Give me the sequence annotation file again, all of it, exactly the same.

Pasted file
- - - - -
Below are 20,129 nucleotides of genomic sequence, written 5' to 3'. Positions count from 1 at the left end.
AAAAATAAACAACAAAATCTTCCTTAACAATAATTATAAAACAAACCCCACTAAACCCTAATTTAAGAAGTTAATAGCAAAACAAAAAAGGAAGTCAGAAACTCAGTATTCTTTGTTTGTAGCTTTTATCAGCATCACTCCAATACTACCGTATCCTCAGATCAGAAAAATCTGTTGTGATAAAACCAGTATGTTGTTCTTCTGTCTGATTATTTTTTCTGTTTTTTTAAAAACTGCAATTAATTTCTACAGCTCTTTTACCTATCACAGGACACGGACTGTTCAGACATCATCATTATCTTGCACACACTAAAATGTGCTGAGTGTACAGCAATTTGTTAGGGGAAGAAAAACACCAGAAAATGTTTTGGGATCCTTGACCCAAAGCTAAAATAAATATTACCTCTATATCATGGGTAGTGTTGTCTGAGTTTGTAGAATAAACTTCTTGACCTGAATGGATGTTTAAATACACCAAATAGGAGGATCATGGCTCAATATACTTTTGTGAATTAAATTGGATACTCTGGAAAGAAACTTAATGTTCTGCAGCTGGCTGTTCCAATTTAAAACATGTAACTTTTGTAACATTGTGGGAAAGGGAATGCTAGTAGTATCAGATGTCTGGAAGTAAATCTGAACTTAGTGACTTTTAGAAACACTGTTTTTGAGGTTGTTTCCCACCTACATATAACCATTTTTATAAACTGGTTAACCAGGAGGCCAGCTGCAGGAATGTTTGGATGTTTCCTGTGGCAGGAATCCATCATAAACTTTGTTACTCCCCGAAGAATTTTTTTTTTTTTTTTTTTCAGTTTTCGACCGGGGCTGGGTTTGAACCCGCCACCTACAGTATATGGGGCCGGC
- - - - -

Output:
Below are 20,129 nucleotides of genomic sequence, written 5' to 3'. Positions count from 1 at the left end.
AAAAATAAACAACAAAATCTTCCTTAACAATAATTATAAAACAAACCCCACTAAACCCTAATTTAAGAAGTTAATAGCAAAACAAAAAAGGAAGTCAGAAACTCAGTATTCTTTGTTTGTAGCTTTTATCAGCATCACTCCAATACTACCGTATCCTCAGATCAGAAAAATCTGTTGTGATAAAACCAGTATGTTGTTCTTCTGTCTGATTATTTTTTCTGTTTTTTTAAAAACTGCAATTAATTTCTACAGCTCTTTTACCTATCACAGGACACGGACTGTTCAGACATCATCATTATCTTGCACACACTAAAATGTGCTGAGTGTACAGCAATTTGTTAGGGGAAGAAAAACACCAGAAAATGTTTTGGGATCCTTGACCCAAAGCTAAAATAAATATTACCTCTATATCATGGGTAGTGTTGTCTGAGTTTGTAGAATAAACTTCTTGACCTGAATGGATGTTTAAATACACCAAATAGGAGGATCATGGCTCAATATACTTTTGTGAATTAAATTGGATACTCTGGAAAGAAACTTAATGTTCTGCAGCTGGCTGTTCCAATTTAAAACATGTAACTTTTGTAACATTGTGGGAAAGGGAATGCTAGTAGTATCAGATGTCTGGAAGTAAATCTGAACTTAGTGACTTTTAGAAACACTGTTTTTGAGGTTGTTTCCCACCTACATATAACCATTTTTATAAACTGGTTAACCAGGAGGCCAGCTGCAGGAATGTTTGGATGTTTCCTGTGGCAGGAATCCATCATAAACTTTGTTACTCCCCGAAGAATTTTTTTTTTTTTTTTTTTCAGTTTTCGACCGGGGCTGGGTTTGAACCCGCCACCTACAGTATATGGGGCCGGC